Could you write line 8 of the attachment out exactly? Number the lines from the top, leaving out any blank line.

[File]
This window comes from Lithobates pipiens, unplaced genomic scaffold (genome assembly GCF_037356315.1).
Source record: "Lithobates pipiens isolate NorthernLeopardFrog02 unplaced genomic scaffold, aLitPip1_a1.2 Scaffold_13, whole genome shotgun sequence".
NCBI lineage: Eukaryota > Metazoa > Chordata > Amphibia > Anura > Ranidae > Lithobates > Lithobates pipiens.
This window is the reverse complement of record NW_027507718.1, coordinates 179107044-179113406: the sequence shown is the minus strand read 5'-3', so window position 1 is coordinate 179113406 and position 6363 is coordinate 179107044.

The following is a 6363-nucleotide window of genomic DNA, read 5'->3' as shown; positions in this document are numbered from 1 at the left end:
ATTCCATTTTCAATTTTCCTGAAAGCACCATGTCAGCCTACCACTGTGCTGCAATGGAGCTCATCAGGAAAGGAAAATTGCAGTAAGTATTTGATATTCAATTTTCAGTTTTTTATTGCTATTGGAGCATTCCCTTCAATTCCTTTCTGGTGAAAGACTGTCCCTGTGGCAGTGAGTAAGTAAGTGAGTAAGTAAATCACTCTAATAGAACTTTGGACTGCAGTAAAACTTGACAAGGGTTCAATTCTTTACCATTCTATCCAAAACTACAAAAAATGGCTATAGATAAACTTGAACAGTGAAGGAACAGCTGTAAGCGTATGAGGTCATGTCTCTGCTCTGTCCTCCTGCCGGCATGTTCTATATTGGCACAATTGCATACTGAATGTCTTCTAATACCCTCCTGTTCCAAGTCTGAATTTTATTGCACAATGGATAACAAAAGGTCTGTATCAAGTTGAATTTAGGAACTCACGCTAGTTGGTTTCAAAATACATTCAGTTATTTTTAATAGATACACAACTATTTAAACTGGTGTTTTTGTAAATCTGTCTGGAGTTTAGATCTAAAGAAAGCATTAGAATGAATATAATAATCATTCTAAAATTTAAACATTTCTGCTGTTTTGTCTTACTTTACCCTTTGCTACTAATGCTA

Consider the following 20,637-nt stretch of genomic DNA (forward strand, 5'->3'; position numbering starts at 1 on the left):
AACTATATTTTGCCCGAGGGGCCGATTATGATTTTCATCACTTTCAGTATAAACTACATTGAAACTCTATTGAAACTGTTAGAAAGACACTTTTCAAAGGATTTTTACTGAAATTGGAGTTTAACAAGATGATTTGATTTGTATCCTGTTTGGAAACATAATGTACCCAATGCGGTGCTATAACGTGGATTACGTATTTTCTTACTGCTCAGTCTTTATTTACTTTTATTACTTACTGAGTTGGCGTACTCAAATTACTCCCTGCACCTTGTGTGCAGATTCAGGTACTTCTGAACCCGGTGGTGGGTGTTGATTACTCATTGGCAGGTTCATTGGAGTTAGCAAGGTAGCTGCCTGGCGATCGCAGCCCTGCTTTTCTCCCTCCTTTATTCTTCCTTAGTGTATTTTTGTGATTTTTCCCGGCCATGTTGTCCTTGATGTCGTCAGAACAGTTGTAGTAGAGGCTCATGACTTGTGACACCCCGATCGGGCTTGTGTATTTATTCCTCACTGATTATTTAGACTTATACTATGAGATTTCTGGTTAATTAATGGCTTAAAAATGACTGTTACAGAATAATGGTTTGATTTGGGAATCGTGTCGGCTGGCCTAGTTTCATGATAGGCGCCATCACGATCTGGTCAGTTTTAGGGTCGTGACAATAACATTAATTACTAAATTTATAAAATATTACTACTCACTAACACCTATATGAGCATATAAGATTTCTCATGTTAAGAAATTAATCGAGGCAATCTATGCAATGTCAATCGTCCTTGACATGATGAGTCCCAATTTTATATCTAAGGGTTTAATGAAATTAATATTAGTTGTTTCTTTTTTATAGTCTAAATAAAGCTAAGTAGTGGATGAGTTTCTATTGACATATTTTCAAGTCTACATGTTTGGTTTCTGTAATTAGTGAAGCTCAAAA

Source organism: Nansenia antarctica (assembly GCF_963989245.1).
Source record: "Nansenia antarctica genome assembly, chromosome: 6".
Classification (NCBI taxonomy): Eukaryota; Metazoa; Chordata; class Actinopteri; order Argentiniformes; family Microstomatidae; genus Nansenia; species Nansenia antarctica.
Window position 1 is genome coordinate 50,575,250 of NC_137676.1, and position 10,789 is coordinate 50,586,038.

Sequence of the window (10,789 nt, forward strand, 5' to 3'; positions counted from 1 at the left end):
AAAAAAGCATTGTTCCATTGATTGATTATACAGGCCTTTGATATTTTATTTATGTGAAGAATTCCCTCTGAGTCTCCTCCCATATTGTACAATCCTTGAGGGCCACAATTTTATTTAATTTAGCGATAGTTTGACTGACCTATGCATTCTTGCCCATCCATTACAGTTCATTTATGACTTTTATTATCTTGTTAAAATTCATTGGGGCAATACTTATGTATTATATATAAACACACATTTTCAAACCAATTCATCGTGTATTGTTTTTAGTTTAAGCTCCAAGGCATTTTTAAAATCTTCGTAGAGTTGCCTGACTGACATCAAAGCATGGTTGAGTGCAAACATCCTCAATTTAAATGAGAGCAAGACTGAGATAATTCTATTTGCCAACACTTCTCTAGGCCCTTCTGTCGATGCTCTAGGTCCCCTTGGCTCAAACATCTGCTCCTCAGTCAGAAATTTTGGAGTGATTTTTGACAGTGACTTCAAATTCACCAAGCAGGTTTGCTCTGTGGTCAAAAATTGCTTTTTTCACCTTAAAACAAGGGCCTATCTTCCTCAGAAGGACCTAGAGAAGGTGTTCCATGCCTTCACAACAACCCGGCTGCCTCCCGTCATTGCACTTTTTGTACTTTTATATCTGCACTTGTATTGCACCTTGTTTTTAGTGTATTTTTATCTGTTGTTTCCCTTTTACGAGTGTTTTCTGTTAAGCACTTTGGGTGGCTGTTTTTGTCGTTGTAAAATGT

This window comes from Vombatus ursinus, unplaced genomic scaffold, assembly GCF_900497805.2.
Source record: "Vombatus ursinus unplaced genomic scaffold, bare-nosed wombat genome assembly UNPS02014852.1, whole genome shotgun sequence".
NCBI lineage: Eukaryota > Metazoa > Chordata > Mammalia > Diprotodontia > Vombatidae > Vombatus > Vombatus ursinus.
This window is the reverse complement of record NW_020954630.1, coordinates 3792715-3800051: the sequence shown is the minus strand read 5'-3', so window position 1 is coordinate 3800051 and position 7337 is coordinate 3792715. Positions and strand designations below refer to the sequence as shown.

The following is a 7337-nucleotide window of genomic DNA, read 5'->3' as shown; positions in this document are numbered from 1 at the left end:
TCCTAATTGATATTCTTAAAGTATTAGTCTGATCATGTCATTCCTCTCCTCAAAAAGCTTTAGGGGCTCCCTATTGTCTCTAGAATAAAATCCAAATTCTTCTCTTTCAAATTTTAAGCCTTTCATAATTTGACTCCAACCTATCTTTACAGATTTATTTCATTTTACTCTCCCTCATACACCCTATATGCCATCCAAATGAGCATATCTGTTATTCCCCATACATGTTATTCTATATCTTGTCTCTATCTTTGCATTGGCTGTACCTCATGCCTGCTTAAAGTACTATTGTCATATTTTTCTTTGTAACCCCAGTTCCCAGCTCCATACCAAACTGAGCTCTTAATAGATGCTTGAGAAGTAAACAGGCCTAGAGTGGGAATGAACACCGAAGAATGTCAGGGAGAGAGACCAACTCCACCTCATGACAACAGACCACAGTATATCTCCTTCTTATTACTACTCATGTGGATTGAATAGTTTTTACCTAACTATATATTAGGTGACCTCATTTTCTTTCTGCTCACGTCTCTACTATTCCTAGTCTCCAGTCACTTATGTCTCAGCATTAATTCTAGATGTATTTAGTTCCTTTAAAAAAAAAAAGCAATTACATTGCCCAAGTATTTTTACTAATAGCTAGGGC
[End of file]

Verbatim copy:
AACTATATTTTGCCCGAGGGGCCGATTATGATTTTCATCACTTTCAGTATAAACTACATTGAAACTCTATTGAAACTGTTAGAAAGACACTTTTCAAAGGATTTTTACTGAAATTGGAGTTTAACAAGATGATTTGATTTGTATCCTGTTTGGAAACATAATGTACCCAATGCGGTGCTATAACGTGGATTACGTATTTTCTTACTGCTCAGTCTTTATTTACTTTTATTACTTACTGAGTTGGCGTACTCAAATTACTCCCTGCACCTTGTGTGCAGATTCAGGTACTTCTGAACCCGGTGGTGGGTGTTGATTACTCATTGGCAGGTTCATTGGAGTTAGCAAGGTAGCTGCCTGGCGATCGCAGCCCTGCTTTTCTCCCTCCTTTATTCTTCCTTAGTGTATTTTTGTGATTTTTCCCGGCCATGTTGTCCTTGATGTCGTCAGAACAGTTGTAGTAGAGGCTCATGACTTGTGACACCCCGATCGGGCTTGTGTATTTATTCCTCACTGATTATTTAGACTTATACTATGAGATTTCTGGTTAATTAATGGCTTAAAAATGACTGTTACAGAATAATGGTTTGATTTGGGAATCGTGTCGGCTGGCCTAGTTTCATGATAGGCGCCATCACGATCTGGTCAGTTTTAGGGTCGTGACAATAACATTAATTACTAAATTTATAAAATATTACTACTCACTAACACCTATATGAGCATATAAGATTTCTCATGTTAAGAAATTAATCGAGGCAATCTATGCAATGTCAATCGTCCTTGACATGATGAGTCCCAATTTTATATCTAAGGGTTTAATGAAATTAATATTAGTTGTTTCTTTTTTATAGTCTAAATAAAGCTAAGTAGTGGATGAGTTTCTATTGACATATTTTCAAGTCTACATGTTTGGTTTCTGTAATTAGTGAAGCTCAAAA